Will Real Estate Agents Become Obsolete in the Digital Age?

Technology has drastically transformed various industries, including travel, finance, and grocery shopping. However, one industry that has remained relatively unchanged is the process of buying a home. While online platforms like Redfin and Zillow have connected buyers and brokers digitally, the role of real estate agents in finalizing purchases has persisted.

Recently, the National Association of Realtors reached a groundbreaking settlement with home sellers, potentially changing the dynamics of the industry. Instead of sellers paying a commission split between both sides, buyers and sellers may now be required to pay their agents separately. This shift opens up the possibility for technology to reshape the role of real estate agents, similar to the changes seen in finance and travel industries.

According to Tomasz Piskorski, a professor of real estate at Columbia Business School, the work of buyers’ agents could be simplified through technological innovations that empower consumers to handle certain tasks themselves. The question arises: Do homeowners really need a real estate agent? With nearly half of home buyers starting their search online and conducting home research independently, the need for transparency regarding agent fees has become apparent.

Danielle Hale, chief economist at Realtor.com, believes that technology can enhance transparency for buyers in an industry that has traditionally been opaque. If the changes initiated by the NAR settlement lead to greater consumer transparency, it will be a positive outcome.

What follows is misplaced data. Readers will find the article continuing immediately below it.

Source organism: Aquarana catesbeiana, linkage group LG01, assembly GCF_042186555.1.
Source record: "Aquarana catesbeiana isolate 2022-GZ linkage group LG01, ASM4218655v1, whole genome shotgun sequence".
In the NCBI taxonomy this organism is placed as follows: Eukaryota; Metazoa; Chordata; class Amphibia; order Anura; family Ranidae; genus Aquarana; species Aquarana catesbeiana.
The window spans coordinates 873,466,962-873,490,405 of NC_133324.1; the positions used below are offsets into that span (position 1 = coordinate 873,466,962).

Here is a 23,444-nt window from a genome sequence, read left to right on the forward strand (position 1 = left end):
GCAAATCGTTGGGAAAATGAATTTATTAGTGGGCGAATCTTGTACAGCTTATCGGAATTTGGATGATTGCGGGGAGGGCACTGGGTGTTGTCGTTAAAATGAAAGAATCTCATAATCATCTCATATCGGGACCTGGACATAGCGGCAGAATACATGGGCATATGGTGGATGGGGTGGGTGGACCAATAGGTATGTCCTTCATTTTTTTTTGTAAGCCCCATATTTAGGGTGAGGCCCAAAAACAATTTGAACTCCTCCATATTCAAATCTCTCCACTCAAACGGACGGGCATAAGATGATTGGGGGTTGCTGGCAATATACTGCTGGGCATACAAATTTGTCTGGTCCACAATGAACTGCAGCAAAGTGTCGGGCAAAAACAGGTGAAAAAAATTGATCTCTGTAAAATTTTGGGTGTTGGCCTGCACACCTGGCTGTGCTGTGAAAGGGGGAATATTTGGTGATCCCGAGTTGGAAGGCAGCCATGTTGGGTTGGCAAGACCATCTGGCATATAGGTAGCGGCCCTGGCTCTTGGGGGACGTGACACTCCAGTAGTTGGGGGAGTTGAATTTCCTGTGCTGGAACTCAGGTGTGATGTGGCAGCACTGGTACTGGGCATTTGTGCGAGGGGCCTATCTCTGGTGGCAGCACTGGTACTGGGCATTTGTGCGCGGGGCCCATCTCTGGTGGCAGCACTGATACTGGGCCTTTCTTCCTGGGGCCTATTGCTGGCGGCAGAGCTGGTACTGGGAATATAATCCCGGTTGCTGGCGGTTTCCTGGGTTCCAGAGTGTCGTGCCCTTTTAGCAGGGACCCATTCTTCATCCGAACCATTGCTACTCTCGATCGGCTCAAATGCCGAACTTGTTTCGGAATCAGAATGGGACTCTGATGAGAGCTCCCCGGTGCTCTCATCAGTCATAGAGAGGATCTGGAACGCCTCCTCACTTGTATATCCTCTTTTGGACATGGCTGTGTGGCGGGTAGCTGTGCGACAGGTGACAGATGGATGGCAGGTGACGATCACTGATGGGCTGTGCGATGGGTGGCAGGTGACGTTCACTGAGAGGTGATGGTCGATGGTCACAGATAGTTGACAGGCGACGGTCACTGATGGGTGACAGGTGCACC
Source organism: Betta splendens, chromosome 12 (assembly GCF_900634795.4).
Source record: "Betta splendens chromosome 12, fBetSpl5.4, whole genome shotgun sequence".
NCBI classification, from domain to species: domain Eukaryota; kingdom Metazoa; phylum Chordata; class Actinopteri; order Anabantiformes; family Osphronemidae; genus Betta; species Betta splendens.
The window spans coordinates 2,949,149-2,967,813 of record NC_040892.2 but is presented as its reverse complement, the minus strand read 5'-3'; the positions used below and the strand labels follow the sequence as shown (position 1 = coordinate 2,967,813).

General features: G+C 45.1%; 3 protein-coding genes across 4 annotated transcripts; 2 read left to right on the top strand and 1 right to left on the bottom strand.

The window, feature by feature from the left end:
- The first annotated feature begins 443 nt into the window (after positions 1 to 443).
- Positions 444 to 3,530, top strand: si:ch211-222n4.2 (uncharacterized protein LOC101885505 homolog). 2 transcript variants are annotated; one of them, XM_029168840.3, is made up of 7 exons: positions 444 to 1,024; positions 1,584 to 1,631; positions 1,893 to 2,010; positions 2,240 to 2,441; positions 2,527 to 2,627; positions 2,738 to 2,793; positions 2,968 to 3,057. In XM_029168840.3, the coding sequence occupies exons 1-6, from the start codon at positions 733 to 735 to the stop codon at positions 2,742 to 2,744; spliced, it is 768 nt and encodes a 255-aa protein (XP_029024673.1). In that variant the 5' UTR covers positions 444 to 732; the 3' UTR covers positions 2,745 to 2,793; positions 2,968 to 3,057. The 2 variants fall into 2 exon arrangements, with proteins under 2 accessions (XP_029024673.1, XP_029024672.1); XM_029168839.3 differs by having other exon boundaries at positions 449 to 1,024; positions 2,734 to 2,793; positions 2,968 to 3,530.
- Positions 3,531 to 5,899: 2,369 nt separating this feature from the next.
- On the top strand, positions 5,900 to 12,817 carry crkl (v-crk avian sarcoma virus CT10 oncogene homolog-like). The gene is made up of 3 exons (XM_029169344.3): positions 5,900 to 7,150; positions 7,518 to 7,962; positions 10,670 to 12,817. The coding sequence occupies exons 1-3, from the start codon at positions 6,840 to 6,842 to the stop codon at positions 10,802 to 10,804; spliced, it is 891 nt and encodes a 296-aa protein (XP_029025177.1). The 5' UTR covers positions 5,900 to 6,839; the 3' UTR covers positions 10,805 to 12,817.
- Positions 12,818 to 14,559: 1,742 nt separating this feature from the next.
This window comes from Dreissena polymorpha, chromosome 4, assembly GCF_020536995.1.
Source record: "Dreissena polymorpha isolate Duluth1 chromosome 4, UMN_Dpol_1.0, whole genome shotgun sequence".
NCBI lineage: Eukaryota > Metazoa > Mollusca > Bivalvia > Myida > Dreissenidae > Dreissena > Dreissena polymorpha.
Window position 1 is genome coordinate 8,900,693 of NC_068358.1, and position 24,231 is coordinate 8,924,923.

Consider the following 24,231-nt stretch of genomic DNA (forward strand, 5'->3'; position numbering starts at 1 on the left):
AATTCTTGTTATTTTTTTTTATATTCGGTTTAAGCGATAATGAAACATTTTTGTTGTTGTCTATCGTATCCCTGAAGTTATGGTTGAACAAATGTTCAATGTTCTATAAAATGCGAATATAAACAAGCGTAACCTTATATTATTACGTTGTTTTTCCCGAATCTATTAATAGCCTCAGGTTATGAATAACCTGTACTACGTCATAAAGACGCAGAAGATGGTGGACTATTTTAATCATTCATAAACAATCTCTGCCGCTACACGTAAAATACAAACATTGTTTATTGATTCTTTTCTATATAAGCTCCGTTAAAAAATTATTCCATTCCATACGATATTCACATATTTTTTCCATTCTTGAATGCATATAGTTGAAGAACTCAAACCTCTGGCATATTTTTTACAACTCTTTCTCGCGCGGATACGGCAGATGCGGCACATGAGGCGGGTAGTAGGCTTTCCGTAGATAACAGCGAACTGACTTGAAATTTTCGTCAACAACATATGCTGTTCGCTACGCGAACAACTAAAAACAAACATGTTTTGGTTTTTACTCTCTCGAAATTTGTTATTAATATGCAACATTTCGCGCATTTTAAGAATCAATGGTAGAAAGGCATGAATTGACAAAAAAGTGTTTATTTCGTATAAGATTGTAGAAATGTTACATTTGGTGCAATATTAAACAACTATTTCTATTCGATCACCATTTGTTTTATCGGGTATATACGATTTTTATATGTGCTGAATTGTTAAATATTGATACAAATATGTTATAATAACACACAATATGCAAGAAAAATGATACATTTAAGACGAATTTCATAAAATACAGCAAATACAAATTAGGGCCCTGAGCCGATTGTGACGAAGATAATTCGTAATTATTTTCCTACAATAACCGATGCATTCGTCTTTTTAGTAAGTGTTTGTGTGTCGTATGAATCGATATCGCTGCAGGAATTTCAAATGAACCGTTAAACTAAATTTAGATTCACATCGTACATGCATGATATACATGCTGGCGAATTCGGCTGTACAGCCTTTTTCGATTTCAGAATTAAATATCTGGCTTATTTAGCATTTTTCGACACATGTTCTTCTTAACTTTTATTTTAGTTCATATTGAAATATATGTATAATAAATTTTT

However, despite the potential disruptive impact of technology, there is a strong sentiment that real estate agents will still have a role to play. The financial decision of purchasing a home is often considered a lifetime commitment, and buyers may still be reluctant to navigate this process without professional expertise and support.

The NAR settlement fundamentally changes the relationship between buyers’ and sellers’ agents. While sellers previously paid a commission split between agents, buyers may now be responsible for paying their agent upfront. This shift may force home buyers to reconsider the value and role of an agent in their home-buying journey. Agents will need to position themselves as long-term consultants, offering specialized expertise in an evolving industry.

Lessons can be learned from the travel industry’s transformation with the rise of online booking platforms. Similarly, real estate agents may become more like travel agents, providing local expertise and guidance while buyers access public information on their own.

As the industry adapts to this seismic settlement, the digitization of real estate transactions is likely to accelerate. Technological advancements in organizing home inspections, arranging mortgage financing, and automating paperwork can streamline the buying process. The NAR settlement may serve as a catalyst for implementing these advancements.

In conclusion, while technology has the potential to reshape the role of real estate agents, the unique expertise and support they provide are likely to remain essential for home buyers. The industry is on the cusp of an innovative transformation, and real estate agents will need to adapt and demonstrate their ongoing value to thrive in the digital age.


最近、全米不動産協会(National Association of Realtors)は、家の売り手と画期的な和解に達し、産業のダイナミクスを変える可能性があります。売り手が双方に支払う手数料の分割ではなく、買い手と売り手がそれぞれエージェントに支払うことが求められるかもしれません。この変化により、金融や旅行産業で見られるような技術による不動産エージェントの役割の再構築の可能性が広がります。